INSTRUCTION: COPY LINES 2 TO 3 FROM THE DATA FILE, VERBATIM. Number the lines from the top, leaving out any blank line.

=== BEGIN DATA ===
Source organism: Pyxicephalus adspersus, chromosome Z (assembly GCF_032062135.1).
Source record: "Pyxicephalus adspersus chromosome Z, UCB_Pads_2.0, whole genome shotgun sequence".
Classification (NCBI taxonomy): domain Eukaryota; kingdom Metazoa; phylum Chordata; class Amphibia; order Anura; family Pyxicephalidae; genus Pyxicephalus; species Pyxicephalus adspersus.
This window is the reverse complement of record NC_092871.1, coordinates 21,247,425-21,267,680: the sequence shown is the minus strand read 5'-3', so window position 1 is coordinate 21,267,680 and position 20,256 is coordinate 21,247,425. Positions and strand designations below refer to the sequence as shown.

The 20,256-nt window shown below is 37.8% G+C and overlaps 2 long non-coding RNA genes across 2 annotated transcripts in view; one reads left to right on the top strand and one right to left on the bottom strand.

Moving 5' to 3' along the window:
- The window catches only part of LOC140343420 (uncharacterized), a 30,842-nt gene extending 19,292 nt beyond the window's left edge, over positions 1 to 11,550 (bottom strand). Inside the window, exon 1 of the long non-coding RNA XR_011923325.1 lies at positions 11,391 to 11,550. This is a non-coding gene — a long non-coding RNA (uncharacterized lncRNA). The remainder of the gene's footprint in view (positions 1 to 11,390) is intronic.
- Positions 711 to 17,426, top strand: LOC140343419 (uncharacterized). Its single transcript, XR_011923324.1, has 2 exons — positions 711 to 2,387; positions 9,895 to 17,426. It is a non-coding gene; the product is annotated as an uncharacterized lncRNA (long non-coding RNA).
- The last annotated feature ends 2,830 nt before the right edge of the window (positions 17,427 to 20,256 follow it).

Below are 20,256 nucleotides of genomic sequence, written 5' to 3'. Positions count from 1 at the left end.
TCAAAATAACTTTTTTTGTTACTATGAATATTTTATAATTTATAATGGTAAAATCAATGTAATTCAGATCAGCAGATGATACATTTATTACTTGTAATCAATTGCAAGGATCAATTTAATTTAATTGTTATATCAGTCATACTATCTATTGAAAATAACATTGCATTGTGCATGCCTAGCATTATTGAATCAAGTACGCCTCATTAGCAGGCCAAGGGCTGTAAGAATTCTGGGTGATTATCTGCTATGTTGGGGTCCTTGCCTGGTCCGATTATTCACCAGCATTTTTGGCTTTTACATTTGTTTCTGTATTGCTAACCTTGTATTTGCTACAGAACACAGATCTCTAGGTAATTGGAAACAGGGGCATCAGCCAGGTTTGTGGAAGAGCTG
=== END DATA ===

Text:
Source record: "Pyxicephalus adspersus chromosome Z, UCB_Pads_2.0, whole genome shotgun sequence".
Classification (NCBI taxonomy): domain Eukaryota; kingdom Metazoa; phylum Chordata; class Amphibia; order Anura; family Pyxicephalidae; genus Pyxicephalus; species Pyxicephalus adspersus.